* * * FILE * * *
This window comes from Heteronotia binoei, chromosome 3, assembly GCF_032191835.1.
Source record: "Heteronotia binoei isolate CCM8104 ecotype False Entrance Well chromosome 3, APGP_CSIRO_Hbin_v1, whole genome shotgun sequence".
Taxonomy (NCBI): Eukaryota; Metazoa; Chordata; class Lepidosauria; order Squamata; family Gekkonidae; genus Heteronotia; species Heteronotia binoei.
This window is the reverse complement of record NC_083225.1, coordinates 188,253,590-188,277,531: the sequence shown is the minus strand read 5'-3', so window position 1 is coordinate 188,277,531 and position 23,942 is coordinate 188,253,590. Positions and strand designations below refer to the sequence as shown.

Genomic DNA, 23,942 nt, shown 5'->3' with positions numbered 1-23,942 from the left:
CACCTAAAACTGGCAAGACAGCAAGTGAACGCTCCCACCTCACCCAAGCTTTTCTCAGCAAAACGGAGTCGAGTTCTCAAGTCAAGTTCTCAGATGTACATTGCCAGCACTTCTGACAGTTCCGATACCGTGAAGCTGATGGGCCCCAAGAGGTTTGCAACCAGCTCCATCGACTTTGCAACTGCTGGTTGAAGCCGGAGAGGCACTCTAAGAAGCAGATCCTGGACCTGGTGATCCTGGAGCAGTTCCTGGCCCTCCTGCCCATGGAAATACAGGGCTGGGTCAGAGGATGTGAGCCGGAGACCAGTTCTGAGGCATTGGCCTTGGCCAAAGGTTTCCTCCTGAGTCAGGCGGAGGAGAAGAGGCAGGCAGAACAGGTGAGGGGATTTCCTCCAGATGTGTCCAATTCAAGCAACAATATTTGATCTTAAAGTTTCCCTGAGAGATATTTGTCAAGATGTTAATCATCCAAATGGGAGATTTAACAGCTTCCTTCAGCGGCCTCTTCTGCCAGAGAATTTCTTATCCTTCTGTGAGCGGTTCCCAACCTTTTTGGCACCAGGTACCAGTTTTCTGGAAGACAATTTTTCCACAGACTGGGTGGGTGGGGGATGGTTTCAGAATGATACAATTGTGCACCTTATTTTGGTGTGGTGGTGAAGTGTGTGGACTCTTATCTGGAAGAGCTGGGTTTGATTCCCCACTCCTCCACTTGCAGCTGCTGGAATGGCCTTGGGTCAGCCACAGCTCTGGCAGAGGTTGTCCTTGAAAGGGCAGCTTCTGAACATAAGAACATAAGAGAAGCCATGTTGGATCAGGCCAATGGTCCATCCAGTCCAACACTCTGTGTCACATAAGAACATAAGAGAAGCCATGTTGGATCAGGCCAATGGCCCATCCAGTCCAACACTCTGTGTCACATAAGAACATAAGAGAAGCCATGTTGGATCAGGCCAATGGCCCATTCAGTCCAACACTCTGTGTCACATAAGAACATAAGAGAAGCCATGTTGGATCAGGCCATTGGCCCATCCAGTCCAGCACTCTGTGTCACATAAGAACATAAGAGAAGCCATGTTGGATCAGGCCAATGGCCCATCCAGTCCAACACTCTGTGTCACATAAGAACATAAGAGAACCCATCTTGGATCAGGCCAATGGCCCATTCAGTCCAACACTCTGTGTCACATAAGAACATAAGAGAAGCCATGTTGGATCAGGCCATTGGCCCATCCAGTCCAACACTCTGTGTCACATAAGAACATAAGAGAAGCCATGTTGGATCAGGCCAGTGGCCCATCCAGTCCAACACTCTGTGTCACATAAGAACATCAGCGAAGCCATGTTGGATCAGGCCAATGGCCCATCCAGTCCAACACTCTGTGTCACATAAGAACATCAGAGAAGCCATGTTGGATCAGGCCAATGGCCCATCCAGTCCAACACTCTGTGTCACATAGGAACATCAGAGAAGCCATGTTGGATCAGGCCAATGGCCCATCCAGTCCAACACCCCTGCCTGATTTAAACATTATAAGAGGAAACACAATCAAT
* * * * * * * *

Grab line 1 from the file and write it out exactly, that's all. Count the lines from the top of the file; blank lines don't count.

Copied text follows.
This window comes from Heteronotia binoei, chromosome 3, assembly GCF_032191835.1.